Capacity Optimization With Content Platforms
by Hu Yoshida on Sep 29, 2011
Recently a lot of attention has been given to Capacity Optimization, and there are plenty of solutions to choose from. Compression, dedupe, dynamic tiering, and thin provisioning are those most often mentioned, and each is effective in reducing capacity in their own way. Choosing the right solution is important too—for instance, using dedupe to reduce the allocated unused space in a volume is not as efficient as thin provisioning the volume and not provisioning the unused allocation in the first place.
Compression and dedupe require some additional steps to un-compress and re-hydrate before the data can be used. Dynamic tiering is more about moving the data to lower cost tiers of storage rather than reducing the capacity. In fact, if the tiering is done on a volume basis, more capacity could be required since you need capacity for the entire volume on each tier involved. Thin provisioning works best with “thin provision-friendly” file systems that do not write signatures across the data space and communicate to the storage system when they delete a file (so that the capacity can be reallocated to other users). However, even if the file is not thin-friendly, thin provisioning may be used for other advantages that come from the ability to dynamically provision a volume, or automatically stripe data across volumes, to increase performance. No matter which of these solutions you use, you still have to employ additional capacity to back up and eventually archive this data.
The most effective way to optimize capacity is rarely mentioned—the use of a content platform to store static data. Static data is data that is not going to change and can be active or inactive. While it is obvious that inactive data should be archived, active data that is static should also be considered for removal to a content platform. The point is static data will not change, and thus it does not need to be backed up over and over again. You just need two or three copies of the data—whatever your tolerance for risk is— which helps reduce wasted capacity and management resources for backup.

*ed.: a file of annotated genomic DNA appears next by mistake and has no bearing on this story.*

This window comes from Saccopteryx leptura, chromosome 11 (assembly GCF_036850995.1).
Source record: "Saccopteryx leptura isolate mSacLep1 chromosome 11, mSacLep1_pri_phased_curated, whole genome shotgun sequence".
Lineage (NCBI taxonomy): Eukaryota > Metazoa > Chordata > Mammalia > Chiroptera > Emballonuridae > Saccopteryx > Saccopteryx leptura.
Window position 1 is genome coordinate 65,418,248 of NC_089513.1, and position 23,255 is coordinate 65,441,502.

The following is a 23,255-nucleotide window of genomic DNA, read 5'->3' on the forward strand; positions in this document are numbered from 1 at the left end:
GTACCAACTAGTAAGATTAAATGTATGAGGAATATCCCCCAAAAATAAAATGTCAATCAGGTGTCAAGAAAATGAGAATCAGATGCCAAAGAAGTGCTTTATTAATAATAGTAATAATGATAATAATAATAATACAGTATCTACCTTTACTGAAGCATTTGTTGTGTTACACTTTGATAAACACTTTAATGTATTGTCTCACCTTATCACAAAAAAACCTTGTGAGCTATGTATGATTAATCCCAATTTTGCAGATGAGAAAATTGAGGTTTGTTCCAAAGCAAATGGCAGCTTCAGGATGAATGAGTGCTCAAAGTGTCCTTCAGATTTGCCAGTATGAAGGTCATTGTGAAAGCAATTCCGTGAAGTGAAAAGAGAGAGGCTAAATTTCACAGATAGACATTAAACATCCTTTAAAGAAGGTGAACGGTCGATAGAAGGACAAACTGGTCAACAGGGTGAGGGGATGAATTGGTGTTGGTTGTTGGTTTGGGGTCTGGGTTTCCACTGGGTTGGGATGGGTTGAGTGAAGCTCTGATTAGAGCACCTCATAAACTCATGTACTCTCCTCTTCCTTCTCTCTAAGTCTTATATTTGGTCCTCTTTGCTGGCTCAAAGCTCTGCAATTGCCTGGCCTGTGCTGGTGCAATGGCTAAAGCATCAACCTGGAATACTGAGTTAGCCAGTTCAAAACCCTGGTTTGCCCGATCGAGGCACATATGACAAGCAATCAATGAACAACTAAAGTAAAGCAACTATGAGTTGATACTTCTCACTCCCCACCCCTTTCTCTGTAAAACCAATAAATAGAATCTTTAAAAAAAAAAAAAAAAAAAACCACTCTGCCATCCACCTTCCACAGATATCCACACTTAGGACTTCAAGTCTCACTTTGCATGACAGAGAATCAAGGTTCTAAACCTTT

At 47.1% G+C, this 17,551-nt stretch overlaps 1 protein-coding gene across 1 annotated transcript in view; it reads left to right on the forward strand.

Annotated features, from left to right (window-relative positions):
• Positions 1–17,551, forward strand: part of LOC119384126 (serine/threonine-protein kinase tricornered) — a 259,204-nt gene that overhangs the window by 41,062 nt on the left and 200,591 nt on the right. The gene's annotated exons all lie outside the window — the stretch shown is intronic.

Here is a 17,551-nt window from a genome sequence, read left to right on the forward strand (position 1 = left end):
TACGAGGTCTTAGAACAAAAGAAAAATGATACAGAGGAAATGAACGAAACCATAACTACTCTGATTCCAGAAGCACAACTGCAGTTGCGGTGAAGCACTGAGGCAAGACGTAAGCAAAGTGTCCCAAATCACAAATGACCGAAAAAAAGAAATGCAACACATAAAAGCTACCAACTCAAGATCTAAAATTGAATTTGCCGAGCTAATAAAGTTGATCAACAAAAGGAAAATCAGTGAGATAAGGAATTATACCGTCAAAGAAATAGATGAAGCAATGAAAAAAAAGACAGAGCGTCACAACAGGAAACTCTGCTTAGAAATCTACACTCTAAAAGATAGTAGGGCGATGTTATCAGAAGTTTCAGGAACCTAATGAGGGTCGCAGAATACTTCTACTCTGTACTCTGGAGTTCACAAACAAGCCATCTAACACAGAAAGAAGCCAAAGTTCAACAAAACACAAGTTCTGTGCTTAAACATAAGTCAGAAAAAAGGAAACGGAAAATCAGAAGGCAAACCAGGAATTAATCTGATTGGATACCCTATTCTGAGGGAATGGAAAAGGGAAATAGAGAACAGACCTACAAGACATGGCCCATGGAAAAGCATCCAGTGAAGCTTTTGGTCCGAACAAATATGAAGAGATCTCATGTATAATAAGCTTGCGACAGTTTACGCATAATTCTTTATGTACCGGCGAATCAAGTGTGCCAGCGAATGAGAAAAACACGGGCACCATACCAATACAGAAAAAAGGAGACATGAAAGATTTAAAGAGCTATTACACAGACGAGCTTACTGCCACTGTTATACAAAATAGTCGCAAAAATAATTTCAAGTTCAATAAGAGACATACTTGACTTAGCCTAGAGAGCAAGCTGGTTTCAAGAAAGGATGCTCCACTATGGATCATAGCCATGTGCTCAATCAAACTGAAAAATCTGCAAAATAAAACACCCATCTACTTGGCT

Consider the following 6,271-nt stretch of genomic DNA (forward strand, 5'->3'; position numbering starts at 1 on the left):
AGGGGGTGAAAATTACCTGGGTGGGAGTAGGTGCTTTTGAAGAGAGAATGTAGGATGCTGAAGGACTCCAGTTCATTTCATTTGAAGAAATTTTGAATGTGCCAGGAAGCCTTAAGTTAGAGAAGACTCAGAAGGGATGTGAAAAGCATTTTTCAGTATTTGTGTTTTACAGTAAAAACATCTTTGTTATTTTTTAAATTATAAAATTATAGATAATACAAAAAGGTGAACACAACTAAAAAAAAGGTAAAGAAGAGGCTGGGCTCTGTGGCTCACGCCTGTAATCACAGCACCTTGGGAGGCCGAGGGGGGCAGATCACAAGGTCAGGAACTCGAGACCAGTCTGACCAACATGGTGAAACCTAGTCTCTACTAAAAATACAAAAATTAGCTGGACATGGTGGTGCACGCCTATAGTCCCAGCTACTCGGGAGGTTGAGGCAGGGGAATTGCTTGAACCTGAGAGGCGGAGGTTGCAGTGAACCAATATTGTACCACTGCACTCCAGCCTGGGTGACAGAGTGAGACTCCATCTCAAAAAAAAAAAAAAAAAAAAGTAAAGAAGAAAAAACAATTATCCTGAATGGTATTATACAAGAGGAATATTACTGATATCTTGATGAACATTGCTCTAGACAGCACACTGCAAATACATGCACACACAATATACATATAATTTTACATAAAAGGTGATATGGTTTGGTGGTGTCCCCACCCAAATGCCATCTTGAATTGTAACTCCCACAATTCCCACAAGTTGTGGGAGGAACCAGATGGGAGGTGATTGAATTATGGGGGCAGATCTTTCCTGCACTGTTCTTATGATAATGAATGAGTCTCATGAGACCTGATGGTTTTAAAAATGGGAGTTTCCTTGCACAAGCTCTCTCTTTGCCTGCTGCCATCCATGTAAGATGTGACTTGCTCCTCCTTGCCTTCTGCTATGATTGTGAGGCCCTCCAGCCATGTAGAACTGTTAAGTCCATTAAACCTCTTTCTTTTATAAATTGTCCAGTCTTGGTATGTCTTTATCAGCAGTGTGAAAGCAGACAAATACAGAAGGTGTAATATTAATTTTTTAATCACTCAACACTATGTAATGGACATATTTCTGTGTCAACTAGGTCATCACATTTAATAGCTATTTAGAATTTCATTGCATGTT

If one were to look at a data center, the bulk of the data (60% – 80% or more) is static. What we need to do is move that data off of the active systems—which we back up every night—and move it onto a content platform like Hitachi Content Platform (HCP). HCP can replicate the content to another HCP and eliminate the need for backup. By doing this we also reduce the working set of active data and make the primary storage systems more efficient. The ingestion of this data onto an HCP does take software, however. That policy management and data migration software is available in our Hitachi NAS and Hitachi Data Ingestor for files. While middleware is required to do ingestion by other applications, more and more applications like Microsoft SharePoint, SQL Server, and SAP NetWeaver ILM have interfaces that ingest directly into HCP.
So if you are looking for ways to optimize capacity and reduce costs, consider the use of a content platform to store your static data.